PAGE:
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NASA Deputy Chief Technologist lectures on the methodology of space exploration

By Juliana An

Section: News

November 17, 2017

Julie Williams-Byrd, Deputy Chief Technologist at NASA, lectured on the space agency’s methodology in research and analysis activities on Nov. 14 at an event called “Hidden Figures: Women at NASA Yesterday and Today.” Williams-Byrd responded to questions during a Q&A session before showing the film, “Hidden Figures.”


Williams Byrd’s lecture was part of the Brandeis Martin Weiner Lecture Series Department of Physics Colloquium. In her lecture, Williams-Byrd focused on her role at NASA as Deputy Chief Technologist. She mentioned that NASA aims is to identify technologies and capabilities that would enable human exploration missions and decides which ones to invest in the near term, which ones to delay and which ones are crucial to the mission.

NASA works with limited budgets to investment in technology with the highest probability of success. NASA Langley Research Center’s (LaRC) Technology Assessment and Integration Team (TAIT) was created to develop processes to rank technologies over various exploration missions. According to Williams-Byrd, in order to find the best technologies and capabilities, NASA researchers use quantitative data, collaborate with experts and stakeholders, assess uncertainty/quantifying risk and provide a method for weighing evaluation data.

Williams-Byrd has been working for NASA for 29 years. “When I started working at NASA, I was developing solid-state lasers for light R systems that did remote sensing of the atmosphere. I was able to do laser research, go to domestic and international conferences, and publish articles. I was also able to work on the project-side … One of the [projects] that I am very happy about is the CALIPSO instrument that is continually flying out in the atmosphere and in space taking data,” Williams-Burd said in an interview after her lecture.

After spending time in laser labs, Williams-Byrd moved to the Systems Analysis and Concepts Directorate where she was able to develop tools, algorithms and models to prioritize technologies and capabilities, specifically for human exploration of Mars.

“Now, as Deputy Chief Technologist, I advise the NASA Langley director on the technology portfolio that we have at Langley to make sure that it is balanced in early stage and the actual demonstrations and developments. I also make sure that the technology meets the core needs of the organization,” she said.

Williams-Byrd addressed how themes of diversity, equity and inclusion play out at NASA. “I think that NASA is trying to address diversity and they feel that diversity of thought is really important. I’ve seen women go into high-level management positions at NASA headquarters. Our Deputy Associate Administrator was a female, Lesa Roe. I see women having the opportunities to rise up, hit the glass ceiling, and open the doors for others. We also have different employee groups, such as Hispanic employee groups, Veteran employee groups and LGBT employee groups. We’re trying to make sure that they are at the table so when we have to make decisions, we get their thoughts,” Williams-Bryd said.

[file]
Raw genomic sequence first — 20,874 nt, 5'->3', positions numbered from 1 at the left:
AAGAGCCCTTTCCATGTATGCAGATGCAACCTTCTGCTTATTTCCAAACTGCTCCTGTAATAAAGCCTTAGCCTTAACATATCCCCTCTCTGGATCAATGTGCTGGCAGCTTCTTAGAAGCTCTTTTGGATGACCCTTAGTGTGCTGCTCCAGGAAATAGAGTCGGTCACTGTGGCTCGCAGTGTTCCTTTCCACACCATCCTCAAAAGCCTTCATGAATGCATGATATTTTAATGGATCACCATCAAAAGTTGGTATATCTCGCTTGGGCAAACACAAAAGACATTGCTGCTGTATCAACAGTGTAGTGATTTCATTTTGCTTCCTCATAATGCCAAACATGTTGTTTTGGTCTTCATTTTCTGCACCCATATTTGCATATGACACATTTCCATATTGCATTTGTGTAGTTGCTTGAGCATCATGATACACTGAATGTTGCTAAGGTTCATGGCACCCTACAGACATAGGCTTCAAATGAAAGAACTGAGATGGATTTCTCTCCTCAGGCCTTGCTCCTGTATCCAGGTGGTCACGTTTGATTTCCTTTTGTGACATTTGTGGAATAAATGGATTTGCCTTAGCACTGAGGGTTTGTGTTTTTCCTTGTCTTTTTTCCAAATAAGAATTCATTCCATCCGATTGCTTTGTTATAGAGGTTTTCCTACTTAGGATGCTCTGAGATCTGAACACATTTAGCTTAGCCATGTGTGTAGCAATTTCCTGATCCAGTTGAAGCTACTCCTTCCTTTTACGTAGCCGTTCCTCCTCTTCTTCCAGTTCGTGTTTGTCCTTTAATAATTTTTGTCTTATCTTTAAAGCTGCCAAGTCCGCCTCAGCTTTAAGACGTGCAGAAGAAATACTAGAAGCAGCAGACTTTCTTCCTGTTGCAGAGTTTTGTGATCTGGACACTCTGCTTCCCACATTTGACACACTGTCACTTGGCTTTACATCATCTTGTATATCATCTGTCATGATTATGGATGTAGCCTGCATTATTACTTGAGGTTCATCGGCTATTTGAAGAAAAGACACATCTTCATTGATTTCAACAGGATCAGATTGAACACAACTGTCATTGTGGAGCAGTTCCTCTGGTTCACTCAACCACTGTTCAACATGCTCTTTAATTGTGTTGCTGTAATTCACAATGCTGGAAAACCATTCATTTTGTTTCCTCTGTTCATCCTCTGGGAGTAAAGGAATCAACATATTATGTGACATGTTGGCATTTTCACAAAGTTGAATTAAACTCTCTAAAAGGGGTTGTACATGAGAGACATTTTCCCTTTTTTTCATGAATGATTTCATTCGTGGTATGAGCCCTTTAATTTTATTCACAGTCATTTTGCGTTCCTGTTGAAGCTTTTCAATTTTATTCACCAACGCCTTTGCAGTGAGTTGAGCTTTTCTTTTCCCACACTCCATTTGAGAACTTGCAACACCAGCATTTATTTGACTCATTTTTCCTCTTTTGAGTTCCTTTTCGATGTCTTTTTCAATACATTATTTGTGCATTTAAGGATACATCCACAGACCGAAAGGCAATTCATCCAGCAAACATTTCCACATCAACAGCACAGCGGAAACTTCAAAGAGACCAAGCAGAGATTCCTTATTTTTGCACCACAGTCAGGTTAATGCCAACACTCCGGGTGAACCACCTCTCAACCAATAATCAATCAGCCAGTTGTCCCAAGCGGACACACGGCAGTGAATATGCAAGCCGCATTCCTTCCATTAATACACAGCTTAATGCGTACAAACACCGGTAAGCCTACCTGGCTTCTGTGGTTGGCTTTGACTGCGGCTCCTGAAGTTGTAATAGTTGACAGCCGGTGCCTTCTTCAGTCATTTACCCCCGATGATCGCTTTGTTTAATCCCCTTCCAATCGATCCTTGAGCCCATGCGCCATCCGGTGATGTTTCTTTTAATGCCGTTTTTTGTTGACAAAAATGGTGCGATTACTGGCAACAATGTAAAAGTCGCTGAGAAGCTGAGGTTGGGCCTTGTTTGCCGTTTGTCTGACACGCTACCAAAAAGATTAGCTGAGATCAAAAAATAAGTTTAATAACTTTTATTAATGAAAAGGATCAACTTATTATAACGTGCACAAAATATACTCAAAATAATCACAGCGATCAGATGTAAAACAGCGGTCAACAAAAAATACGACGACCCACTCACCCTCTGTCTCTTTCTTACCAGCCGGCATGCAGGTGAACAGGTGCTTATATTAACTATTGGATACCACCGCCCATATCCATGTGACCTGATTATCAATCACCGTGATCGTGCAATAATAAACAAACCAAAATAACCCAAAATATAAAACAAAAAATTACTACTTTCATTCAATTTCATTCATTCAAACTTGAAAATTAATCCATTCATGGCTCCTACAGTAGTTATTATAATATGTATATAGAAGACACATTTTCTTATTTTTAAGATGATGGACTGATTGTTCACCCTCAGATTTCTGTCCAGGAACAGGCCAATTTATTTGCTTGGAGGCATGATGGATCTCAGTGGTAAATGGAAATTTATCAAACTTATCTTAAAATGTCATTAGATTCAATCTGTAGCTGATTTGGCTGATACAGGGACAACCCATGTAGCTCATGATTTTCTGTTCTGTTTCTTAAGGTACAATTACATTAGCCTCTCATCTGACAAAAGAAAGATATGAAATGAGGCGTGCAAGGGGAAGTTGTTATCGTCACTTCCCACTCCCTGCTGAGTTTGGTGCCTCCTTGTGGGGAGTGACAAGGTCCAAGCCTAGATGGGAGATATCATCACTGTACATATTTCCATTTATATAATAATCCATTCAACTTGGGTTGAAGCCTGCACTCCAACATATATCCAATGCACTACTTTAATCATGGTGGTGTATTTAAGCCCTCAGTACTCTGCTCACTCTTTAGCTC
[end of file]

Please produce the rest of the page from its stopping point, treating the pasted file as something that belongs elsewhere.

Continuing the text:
The second component of the event was a Q&A session with Williams-Byrd and a showing of the film, “Hidden Figures.” “Hidden Figures,” based on a true story, focuses on the lives of three female African-American mathematicians who worked at NASA during the early years of the U.S. space program.

“I think about the three ladies specifically in the movie. But in the book, there are other ladies who blazed a trail for what they called at the time, computers who wore skirts. And I’m so thankful for those women who showed excellence and brought a benefit to others. Without them doing that, I don’t know what the future might have held for people like myself,” said Williams-Byrd in an interview.

Anique Olivier-Mason, director of Education, Outreach, and Diversity for the Materials Research Science Engineering Center (MRSEC), worked to bring Williams-Byrd to campus.

“Within the role [as Director of Education, Outreach, and Diversity], I work to broaden participation of underrepresented minorities within science and to increase awareness of science and engineering. Bringing a NASA engineer to Brandeis exposes students to potential career possibilities and options that exist within STEM fields. Also, having such a successful black woman, who is a NASA scientist, can be a great role model for our students,” she said.

Hidden Figures: Women at NASA Yesterday and Today event was sponsored by the Heller School, IBS, Chief Diversity Officer, Provost and the Dean of Arts and Sciences.

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